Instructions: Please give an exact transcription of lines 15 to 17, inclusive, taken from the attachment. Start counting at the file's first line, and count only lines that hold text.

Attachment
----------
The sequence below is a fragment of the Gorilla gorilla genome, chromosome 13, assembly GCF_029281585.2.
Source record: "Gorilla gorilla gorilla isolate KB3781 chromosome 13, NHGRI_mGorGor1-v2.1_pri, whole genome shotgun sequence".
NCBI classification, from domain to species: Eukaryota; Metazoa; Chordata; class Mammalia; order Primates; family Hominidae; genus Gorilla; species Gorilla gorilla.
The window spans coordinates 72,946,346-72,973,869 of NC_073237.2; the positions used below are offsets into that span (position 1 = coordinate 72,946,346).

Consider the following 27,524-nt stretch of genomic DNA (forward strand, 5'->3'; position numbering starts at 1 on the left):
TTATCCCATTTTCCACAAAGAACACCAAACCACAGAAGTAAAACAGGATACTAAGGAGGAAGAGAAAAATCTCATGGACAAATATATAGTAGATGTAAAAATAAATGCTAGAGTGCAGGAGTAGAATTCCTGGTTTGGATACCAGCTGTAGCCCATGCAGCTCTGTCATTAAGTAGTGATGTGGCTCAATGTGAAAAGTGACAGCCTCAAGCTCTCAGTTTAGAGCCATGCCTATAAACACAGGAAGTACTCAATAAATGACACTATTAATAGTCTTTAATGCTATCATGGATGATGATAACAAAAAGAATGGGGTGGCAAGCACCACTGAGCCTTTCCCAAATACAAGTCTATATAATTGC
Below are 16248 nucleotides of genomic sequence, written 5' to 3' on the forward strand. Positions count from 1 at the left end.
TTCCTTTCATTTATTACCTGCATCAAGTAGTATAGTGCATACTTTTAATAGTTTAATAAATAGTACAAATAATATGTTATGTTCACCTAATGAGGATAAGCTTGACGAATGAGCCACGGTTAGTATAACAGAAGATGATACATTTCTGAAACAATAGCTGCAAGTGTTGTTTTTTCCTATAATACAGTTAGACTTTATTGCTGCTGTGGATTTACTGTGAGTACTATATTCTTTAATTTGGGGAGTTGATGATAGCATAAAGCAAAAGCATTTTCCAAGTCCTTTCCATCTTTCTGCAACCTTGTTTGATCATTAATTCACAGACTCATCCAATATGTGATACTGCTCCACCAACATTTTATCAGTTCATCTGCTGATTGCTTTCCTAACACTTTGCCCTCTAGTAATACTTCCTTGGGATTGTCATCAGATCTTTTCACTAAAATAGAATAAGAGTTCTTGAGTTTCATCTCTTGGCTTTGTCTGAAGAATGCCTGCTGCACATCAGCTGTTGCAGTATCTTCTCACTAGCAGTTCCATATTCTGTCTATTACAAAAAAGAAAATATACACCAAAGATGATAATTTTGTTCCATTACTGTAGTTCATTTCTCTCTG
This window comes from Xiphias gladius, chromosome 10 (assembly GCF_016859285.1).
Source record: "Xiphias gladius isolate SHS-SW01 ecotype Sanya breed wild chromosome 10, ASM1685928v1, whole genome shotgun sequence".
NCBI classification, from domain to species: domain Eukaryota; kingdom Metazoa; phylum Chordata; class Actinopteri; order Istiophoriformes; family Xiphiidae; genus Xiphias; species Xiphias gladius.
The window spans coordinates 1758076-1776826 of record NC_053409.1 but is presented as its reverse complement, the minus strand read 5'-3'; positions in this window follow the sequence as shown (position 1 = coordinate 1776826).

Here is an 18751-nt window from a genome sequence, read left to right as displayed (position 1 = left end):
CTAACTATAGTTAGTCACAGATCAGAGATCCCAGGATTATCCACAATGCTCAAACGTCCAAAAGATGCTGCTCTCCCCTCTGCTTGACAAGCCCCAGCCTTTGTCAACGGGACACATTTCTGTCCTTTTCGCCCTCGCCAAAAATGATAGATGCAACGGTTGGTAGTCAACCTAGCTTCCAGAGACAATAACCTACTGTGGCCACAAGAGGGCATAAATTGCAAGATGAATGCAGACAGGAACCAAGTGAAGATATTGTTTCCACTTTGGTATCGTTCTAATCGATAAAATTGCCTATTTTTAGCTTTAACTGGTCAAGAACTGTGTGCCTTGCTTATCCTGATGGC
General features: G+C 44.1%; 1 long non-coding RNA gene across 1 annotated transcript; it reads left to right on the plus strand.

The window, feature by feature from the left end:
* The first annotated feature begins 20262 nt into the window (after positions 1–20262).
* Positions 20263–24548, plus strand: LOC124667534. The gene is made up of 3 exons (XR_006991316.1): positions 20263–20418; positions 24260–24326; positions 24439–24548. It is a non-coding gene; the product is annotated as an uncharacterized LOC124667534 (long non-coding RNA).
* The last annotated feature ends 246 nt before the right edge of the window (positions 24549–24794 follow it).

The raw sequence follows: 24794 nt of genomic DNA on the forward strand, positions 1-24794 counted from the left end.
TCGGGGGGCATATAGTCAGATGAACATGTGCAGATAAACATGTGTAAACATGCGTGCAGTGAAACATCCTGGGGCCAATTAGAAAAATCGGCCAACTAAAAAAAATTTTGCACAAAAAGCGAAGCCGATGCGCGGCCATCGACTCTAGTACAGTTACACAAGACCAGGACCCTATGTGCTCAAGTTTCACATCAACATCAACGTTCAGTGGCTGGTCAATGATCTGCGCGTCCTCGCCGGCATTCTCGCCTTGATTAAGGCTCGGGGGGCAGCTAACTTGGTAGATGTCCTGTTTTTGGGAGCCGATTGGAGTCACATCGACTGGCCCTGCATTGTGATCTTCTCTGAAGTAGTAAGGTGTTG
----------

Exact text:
General features: G+C 44.1%; 1 long non-coding RNA gene across 1 annotated transcript; it reads left to right on the plus strand.

The window, feature by feature from the left end:
* The first annotated feature begins 20262 nt into the window (after positions 1–20262).